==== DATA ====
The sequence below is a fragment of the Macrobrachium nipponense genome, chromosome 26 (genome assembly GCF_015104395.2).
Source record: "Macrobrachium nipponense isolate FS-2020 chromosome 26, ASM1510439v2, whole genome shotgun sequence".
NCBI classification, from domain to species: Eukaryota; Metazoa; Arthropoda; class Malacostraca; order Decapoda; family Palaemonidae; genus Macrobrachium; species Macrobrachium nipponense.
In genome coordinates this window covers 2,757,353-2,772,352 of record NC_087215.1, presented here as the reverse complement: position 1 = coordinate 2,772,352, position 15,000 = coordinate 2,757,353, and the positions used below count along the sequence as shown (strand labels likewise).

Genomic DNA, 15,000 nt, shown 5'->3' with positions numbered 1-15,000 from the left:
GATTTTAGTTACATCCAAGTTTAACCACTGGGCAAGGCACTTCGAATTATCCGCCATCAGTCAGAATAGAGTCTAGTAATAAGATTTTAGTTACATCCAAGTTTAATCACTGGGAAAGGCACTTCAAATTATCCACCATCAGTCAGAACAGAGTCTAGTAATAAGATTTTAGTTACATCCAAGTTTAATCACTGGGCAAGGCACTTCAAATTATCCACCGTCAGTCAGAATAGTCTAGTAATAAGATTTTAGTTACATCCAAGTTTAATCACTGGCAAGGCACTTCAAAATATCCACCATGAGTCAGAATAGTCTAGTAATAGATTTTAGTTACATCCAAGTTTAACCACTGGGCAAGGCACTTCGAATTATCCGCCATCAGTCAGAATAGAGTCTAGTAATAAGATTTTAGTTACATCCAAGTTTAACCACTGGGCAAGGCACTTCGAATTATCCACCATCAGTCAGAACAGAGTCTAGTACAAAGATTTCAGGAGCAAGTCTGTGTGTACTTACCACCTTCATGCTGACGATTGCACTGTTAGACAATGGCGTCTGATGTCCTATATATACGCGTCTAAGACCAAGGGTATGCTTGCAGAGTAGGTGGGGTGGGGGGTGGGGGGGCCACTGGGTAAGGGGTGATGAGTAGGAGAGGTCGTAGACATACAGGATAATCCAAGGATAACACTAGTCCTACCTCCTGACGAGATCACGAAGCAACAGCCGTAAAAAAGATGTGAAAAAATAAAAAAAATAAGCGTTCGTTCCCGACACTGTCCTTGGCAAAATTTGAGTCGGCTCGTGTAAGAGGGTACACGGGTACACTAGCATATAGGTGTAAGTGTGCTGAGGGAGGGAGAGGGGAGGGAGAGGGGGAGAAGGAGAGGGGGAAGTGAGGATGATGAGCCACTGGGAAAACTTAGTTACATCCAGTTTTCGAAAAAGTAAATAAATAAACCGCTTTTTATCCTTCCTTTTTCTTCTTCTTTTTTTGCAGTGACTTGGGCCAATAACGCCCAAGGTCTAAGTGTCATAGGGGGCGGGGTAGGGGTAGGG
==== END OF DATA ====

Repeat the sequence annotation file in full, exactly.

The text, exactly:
The sequence below is a fragment of the Macrobrachium nipponense genome, chromosome 26 (genome assembly GCF_015104395.2).
Source record: "Macrobrachium nipponense isolate FS-2020 chromosome 26, ASM1510439v2, whole genome shotgun sequence".
NCBI classification, from domain to species: Eukaryota; Metazoa; Arthropoda; class Malacostraca; order Decapoda; family Palaemonidae; genus Macrobrachium; species Macrobrachium nipponense.
In genome coordinates this window covers 2,757,353-2,772,352 of record NC_087215.1, presented here as the reverse complement: position 1 = coordinate 2,772,352, position 15,000 = coordinate 2,757,353, and the positions used below count along the sequence as shown (strand labels likewise).

Genomic DNA, 15,000 nt, shown 5'->3' with positions numbered 1-15,000 from the left:
GATTTTAGTTACATCCAAGTTTAACCACTGGGCAAGGCACTTCGAATTATCCGCCATCAGTCAGAATAGAGTCTAGTAATAAGATTTTAGTTACATCCAAGTTTAATCACTGGGAAAGGCACTTCAAATTATCCACCATCAGTCAGAACAGAGTCTAGTAATAAGATTTTAGTTACATCCAAGTTTAATCACTGGGCAAGGCACTTCAAATTATCCACCGTCAGTCAGAATAGTCTAGTAATAAGATTTTAGTTACATCCAAGTTTAATCACTGGCAAGGCACTTCAAAATATCCACCATGAGTCAGAATAGTCTAGTAATAGATTTTAGTTACATCCAAGTTTAACCACTGGGCAAGGCACTTCGAATTATCCGCCATCAGTCAGAATAGAGTCTAGTAATAAGATTTTAGTTACATCCAAGTTTAACCACTGGGCAAGGCACTTCGAATTATCCACCATCAGTCAGAACAGAGTCTAGTACAAAGATTTCAGGAGCAAGTCTGTGTGTACTTACCACCTTCATGCTGACGATTGCACTGTTAGACAATGGCGTCTGATGTCCTATATATACGCGTCTAAGACCAAGGGTATGCTTGCAGAGTAGGTGGGGTGGGGGGTGGGGGGGCCACTGGGTAAGGGGTGATGAGTAGGAGAGGTCGTAGACATACAGGATAATCCAAGGATAACACTAGTCCTACCTCCTGACGAGATCACGAAGCAACAGCCGTAAAAAAGATGTGAAAAAATAAAAAAAATAAGCGTTCGTTCCCGACACTGTCCTTGGCAAAATTTGAGTCGGCTCGTGTAAGAGGGTACACGGGTACACTAGCATATAGGTGTAAGTGTGCTGAGGGAGGGAGAGGGGAGGGAGAGGGGGAGAAGGAGAGGGGGAAGTGAGGATGATGAGCCACTGGGAAAACTTAGTTACATCCAGTTTTCGAAAAAGTAAATAAATAAACCGCTTTTTATCCTTCCTTTTTCTTCTTCTTTTTTTGCAGTGACTTGGGCCAATAACGCCCAAGGTCTAAGTGTCATAGGGGGCGGGGTAGGGGTAGGG